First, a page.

A Treatise On The Constitutional Limitations Which Rest Upon The Legislative Power Of The States Of The American Union, Thomas M. Cooley, Victor H. Lane Jan 1903

A Treatise On The Constitutional Limitations Which Rest Upon The Legislative Power Of The States Of The American Union, Thomas M. Cooley, Victor H. Lane

Books

“At the request of the late Judge Cooley I have undertaken the preparation of this edition of the Constitutional Limitations. It seemed desirable, in view of all the circumstances, that the text of the last edition should stand as the text for this, and the work of the present editor has been confined to the bringing of the book down to date, by the addition of such matter to the notes as will fairly present the development of this branch of the law since the publication of the last edition.” --Preface to the Seventh Edition, Victor H. Lane, Ann Arbor, …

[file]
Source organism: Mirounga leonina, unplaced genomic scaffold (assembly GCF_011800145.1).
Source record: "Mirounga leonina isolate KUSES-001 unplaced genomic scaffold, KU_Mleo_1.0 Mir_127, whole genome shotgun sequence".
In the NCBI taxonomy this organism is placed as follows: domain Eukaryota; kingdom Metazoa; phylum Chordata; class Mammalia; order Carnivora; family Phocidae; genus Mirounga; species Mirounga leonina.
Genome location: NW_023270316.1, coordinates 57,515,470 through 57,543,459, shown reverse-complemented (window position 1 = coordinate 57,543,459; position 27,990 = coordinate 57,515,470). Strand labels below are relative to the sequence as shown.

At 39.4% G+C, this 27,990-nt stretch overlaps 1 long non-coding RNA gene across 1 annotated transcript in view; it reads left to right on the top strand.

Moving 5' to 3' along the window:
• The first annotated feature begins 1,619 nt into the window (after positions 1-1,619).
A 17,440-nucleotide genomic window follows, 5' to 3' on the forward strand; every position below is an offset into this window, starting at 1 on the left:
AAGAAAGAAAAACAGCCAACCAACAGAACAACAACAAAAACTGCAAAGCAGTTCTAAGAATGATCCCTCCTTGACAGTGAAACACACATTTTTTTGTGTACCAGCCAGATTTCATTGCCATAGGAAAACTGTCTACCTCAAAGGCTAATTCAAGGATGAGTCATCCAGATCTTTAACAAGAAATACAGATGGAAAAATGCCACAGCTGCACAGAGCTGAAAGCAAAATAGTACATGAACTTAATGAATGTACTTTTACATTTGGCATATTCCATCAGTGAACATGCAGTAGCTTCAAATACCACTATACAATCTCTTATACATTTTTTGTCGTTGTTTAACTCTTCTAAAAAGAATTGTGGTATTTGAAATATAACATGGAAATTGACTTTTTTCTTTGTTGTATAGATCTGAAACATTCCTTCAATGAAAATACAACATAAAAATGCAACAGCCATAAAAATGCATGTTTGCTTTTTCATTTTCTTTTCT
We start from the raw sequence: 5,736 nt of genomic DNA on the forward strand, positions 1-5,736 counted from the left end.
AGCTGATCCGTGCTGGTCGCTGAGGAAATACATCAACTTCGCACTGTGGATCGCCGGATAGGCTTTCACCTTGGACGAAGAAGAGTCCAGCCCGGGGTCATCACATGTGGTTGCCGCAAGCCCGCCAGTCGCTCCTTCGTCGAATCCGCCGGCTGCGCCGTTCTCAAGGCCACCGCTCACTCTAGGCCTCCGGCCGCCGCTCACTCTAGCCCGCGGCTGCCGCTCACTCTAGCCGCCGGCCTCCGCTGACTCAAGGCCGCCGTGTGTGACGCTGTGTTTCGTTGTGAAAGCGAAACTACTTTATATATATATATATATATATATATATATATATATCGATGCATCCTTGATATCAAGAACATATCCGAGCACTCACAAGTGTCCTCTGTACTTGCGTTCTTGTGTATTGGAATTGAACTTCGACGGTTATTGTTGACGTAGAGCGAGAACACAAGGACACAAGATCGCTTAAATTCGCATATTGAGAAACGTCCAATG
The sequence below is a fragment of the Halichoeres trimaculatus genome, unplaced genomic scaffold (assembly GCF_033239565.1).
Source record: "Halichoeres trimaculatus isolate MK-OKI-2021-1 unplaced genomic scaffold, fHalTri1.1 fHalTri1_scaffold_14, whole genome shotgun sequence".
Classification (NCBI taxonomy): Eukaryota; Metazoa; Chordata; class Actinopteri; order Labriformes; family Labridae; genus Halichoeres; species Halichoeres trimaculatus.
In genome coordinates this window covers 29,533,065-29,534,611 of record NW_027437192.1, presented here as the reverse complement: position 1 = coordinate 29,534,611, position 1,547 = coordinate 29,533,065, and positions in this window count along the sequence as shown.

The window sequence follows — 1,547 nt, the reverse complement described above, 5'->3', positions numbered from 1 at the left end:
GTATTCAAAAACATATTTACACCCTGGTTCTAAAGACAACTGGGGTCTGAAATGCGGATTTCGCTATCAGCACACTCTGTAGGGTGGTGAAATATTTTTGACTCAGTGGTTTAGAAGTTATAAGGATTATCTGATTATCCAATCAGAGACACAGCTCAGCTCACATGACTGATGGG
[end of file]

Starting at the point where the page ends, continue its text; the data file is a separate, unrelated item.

A Treatise On The Constitutional Limitations Which Rest Upon The Legislative Power Of The States Of The American Union, Thomas M. Cooley Dec 1877

A Treatise On The Constitutional Limitations Which Rest Upon The Legislative Power Of The States Of The American Union, Thomas M. Cooley

Books

In the Preface to the first edition of this work. the author stated its purpose to be, to furnish to the practitioner and the student of the law such a presentation of elementary constitutional principles as should serve, with the aid of its references to judicial decisions, legal treatises, and historical events, as a convenient guide in the examination of questions respecting the constitutional limitations which rest upon the power of the several State legislatures. …

Preface to the 4th Edition: "New topics in State Constitutional Law are not numerous; but such as are suggested by recent decisions have been …